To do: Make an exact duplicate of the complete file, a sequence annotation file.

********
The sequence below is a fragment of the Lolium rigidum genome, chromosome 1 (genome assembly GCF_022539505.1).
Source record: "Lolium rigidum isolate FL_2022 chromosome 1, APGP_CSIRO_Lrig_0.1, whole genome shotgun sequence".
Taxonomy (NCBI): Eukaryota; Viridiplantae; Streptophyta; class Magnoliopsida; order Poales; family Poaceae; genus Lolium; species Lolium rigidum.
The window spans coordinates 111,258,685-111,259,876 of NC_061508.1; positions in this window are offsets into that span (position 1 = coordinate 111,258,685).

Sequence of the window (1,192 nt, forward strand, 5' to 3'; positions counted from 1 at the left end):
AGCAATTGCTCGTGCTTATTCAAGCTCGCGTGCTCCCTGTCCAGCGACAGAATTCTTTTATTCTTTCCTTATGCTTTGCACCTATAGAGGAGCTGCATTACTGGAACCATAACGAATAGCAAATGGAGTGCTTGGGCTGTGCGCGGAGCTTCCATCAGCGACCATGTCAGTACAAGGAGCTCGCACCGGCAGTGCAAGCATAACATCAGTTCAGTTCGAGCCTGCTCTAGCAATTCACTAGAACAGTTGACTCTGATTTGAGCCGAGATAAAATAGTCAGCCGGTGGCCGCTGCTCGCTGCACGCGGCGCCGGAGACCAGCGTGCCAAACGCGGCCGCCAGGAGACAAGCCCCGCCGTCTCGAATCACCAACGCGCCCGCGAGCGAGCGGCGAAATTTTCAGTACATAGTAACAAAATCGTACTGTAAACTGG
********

The sequence below is a fragment of the Lolium rigidum genome, chromosome 1 (genome assembly GCF_022539505.1).
Source record: "Lolium rigidum isolate FL_2022 chromosome 1, APGP_CSIRO_Lrig_0.1, whole genome shotgun sequence".
Taxonomy (NCBI): Eukaryota; Viridiplantae; Streptophyta; class Magnoliopsida; order Poales; family Poaceae; genus Lolium; species Lolium rigidum.
The window spans coordinates 111,258,685-111,259,876 of NC_061508.1; positions in this window are offsets into that span (position 1 = coordinate 111,258,685).

Sequence of the window (1,192 nt, forward strand, 5' to 3'; positions counted from 1 at the left end):
AGCAATTGCTCGTGCTTATTCAAGCTCGCGTGCTCCCTGTCCAGCGACAGAATTCTTTTATTCTTTCCTTATGCTTTGCACCTATAGAGGAGCTGCATTACTGGAACCATAACGAATAGCAAATGGAGTGCTTGGGCTGTGCGCGGAGCTTCCATCAGCGACCATGTCAGTACAAGGAGCTCGCACCGGCAGTGCAAGCATAACATCAGTTCAGTTCGAGCCTGCTCTAGCAATTCACTAGAACAGTTGACTCTGATTTGAGCCGAGATAAAATAGTCAGCCGGTGGCCGCTGCTCGCTGCACGCGGCGCCGGAGACCAGCGTGCCAAACGCGGCCGCCAGGAGACAAGCCCCGCCGTCTCGAATCACCAACGCGCCCGCGAGCGAGCGGCGAAATTTTCAGTACATAGTAACAAAATCGTACTGTAAACTGG